Novel porous carbons derived from coal tar rejects: Assessment of the role of pore texture in CO2 capture under realistic postcombustion operating temperatures

Enrique García-Díez, Sebastien Schaefer, Angela Sanchez-Sanchez, Alain Celzard, Vanessa Fierro, M. Mercedes Maroto-Valer, Susana García

Research output: Contribution to journalArticlepeer-review

8 Citations (Scopus)
11 Downloads (Pure)


Activated carbons (ACs) are among the most commonly used sorbents for CO2 capture because of their high surface areas and micropore volumes, which depend on precursor and activation methods. In this study, we evaluated different ACs obtained from a low-value fraction of liquid-derived coal pyrolysis, namely phenolic oil, which was used as gel precursor before carbonization and KOH activation. CO2 capture performances were determined at temperatures between 25 and 120 °C, with CO2 concentrations ranging from 5 to 90 vol %. The most efficient sample captured 2.86 mmol of CO2/g AC at 25 °C and 1 bar, which is a highly competitive capture capacity, comparable to previously reported values for ACs without any modification/functionalization. Finally, their thermal stability and cyclability (i.e., for a minimum of six adsorption-desorption cycles) were evaluated. CO2 uptake was not affected by desorption temperature after six adsorption-desorption cycles. On the basis of the results obtained in this work, the role of the textural properties into the CO2 capture at realistic postcombustion temperatures and partial pressures was elucidated. In particular, we concluded that CO2 adsorption performance was more related to the volume of the narrowest pores and to the average pore size than to the surface area.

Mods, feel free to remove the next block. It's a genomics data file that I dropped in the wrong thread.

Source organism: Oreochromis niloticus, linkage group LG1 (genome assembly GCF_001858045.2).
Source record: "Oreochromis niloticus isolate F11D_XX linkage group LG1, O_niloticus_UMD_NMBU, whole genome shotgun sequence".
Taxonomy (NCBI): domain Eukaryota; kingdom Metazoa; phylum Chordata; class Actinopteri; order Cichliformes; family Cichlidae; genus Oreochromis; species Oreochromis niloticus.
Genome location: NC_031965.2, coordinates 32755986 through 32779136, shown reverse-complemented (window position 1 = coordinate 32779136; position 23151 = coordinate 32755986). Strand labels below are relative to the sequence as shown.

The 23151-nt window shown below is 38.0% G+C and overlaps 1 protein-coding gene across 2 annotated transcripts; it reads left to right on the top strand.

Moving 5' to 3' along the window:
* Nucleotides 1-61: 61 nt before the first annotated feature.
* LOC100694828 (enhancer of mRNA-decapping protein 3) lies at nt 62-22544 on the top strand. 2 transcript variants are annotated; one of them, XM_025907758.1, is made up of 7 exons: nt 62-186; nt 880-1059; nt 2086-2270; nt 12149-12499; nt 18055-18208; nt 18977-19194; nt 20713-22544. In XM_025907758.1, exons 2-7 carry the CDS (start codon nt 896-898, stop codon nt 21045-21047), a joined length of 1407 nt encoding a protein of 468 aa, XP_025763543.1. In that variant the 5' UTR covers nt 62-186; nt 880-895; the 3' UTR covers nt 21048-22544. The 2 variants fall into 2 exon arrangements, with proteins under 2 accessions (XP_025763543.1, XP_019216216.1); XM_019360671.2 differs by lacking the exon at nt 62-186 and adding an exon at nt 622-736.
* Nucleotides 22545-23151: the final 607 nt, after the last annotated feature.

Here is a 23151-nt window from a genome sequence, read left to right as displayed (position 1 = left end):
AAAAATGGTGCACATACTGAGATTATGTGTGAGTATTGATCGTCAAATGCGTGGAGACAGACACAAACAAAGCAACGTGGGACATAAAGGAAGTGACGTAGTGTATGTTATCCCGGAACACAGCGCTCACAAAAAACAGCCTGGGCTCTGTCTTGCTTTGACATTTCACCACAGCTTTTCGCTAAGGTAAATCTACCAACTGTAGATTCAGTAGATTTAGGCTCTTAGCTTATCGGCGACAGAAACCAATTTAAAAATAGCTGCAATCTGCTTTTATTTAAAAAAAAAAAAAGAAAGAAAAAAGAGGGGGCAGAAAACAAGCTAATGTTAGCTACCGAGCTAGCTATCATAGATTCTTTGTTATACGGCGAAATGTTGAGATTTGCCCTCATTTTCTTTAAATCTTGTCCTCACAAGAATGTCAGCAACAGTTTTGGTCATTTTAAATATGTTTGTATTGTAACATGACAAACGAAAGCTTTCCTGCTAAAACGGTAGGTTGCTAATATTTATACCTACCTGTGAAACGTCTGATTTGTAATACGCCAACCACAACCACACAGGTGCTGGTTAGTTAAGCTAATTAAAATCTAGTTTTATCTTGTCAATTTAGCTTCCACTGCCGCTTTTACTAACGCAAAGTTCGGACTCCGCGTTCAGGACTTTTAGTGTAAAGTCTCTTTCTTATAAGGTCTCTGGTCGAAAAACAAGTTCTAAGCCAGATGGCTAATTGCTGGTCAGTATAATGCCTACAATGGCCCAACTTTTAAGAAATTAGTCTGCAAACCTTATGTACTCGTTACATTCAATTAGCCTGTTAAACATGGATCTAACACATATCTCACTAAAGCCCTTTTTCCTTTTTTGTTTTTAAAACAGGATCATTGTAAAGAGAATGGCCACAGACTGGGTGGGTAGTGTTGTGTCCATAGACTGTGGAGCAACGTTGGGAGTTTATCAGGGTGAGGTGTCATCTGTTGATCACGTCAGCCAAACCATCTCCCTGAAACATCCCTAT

Original languageEnglish
Pages (from-to)36789-36799
Number of pages11
JournalACS Applied Materials and Interfaces
Issue number40
Early online date16 Sep 2019
Publication statusPublished - 9 Oct 2019


  • Activated carbon
  • Coal tar
  • Cryogels
  • Pore Texture
  • Postcombustion CO capture
  • Xerogels

ASJC Scopus subject areas

  • Materials Science(all)


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